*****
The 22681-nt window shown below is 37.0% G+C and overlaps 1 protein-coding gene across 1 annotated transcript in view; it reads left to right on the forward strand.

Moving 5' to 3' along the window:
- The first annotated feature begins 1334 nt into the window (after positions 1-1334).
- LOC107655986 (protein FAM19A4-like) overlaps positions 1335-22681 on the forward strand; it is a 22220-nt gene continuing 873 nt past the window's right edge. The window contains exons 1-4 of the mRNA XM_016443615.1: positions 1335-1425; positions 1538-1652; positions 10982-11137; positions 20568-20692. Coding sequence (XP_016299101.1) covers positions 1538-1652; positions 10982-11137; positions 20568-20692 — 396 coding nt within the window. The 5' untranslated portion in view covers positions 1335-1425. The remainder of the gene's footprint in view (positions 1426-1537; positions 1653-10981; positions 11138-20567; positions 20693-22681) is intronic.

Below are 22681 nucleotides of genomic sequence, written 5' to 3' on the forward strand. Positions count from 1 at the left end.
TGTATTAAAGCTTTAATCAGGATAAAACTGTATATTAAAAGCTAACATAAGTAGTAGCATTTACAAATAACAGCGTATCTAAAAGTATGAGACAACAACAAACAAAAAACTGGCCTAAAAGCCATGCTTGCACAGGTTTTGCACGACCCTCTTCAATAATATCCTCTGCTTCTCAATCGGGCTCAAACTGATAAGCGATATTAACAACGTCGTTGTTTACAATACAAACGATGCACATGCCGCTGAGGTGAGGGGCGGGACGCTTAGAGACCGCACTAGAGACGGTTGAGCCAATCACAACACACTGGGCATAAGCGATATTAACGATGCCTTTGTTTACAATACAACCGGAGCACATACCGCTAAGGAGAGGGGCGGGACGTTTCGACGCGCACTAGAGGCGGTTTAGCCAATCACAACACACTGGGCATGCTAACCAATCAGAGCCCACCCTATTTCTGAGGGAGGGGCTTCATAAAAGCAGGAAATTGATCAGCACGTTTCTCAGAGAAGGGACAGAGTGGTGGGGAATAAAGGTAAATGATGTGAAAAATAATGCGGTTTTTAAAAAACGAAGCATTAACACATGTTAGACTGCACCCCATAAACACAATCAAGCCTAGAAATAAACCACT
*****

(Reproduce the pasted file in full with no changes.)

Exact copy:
The 22681-nt window shown below is 37.0% G+C and overlaps 1 protein-coding gene across 1 annotated transcript in view; it reads left to right on the forward strand.

Moving 5' to 3' along the window:
- The first annotated feature begins 1334 nt into the window (after positions 1-1334).
- LOC107655986 (protein FAM19A4-like) overlaps positions 1335-22681 on the forward strand; it is a 22220-nt gene continuing 873 nt past the window's right edge. The window contains exons 1-4 of the mRNA XM_016443615.1: positions 1335-1425; positions 1538-1652; positions 10982-11137; positions 20568-20692. Coding sequence (XP_016299101.1) covers positions 1538-1652; positions 10982-11137; positions 20568-20692 — 396 coding nt within the window. The 5' untranslated portion in view covers positions 1335-1425. The remainder of the gene's footprint in view (positions 1426-1537; positions 1653-10981; positions 11138-20567; positions 20693-22681) is intronic.

Below are 22681 nucleotides of genomic sequence, written 5' to 3' on the forward strand. Positions count from 1 at the left end.
TGTATTAAAGCTTTAATCAGGATAAAACTGTATATTAAAAGCTAACATAAGTAGTAGCATTTACAAATAACAGCGTATCTAAAAGTATGAGACAACAACAAACAAAAAACTGGCCTAAAAGCCATGCTTGCACAGGTTTTGCACGACCCTCTTCAATAATATCCTCTGCTTCTCAATCGGGCTCAAACTGATAAGCGATATTAACAACGTCGTTGTTTACAATACAAACGATGCACATGCCGCTGAGGTGAGGGGCGGGACGCTTAGAGACCGCACTAGAGACGGTTGAGCCAATCACAACACACTGGGCATAAGCGATATTAACGATGCCTTTGTTTACAATACAACCGGAGCACATACCGCTAAGGAGAGGGGCGGGACGTTTCGACGCGCACTAGAGGCGGTTTAGCCAATCACAACACACTGGGCATGCTAACCAATCAGAGCCCACCCTATTTCTGAGGGAGGGGCTTCATAAAAGCAGGAAATTGATCAGCACGTTTCTCAGAGAAGGGACAGAGTGGTGGGGAATAAAGGTAAATGATGTGAAAAATAATGCGGTTTTTAAAAAACGAAGCATTAACACATGTTAGACTGCACCCCATAAACACAATCAAGCCTAGAAATAAACCACT